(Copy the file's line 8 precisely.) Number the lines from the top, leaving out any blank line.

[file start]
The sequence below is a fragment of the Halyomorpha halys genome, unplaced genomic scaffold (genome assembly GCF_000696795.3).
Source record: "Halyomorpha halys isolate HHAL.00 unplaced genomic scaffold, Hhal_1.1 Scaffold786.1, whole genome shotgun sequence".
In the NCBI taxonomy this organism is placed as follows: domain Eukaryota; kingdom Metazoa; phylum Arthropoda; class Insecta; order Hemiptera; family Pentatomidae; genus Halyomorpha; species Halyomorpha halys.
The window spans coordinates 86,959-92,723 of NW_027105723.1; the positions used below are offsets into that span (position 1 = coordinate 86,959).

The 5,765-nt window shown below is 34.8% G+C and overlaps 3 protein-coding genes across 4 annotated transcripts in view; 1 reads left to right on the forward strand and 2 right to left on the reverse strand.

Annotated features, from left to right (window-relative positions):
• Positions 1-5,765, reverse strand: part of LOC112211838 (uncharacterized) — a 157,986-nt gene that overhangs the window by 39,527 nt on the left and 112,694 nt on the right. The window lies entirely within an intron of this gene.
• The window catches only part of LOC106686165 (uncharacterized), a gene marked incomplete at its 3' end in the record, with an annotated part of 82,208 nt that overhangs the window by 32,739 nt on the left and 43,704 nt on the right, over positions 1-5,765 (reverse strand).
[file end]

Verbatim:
• The window catches only part of LOC106686165 (uncharacterized), a gene marked incomplete at its 3' end in the record, with an annotated part of 82,208 nt that overhangs the window by 32,739 nt on the left and 43,704 nt on the right, over positions 1-5,765 (reverse strand).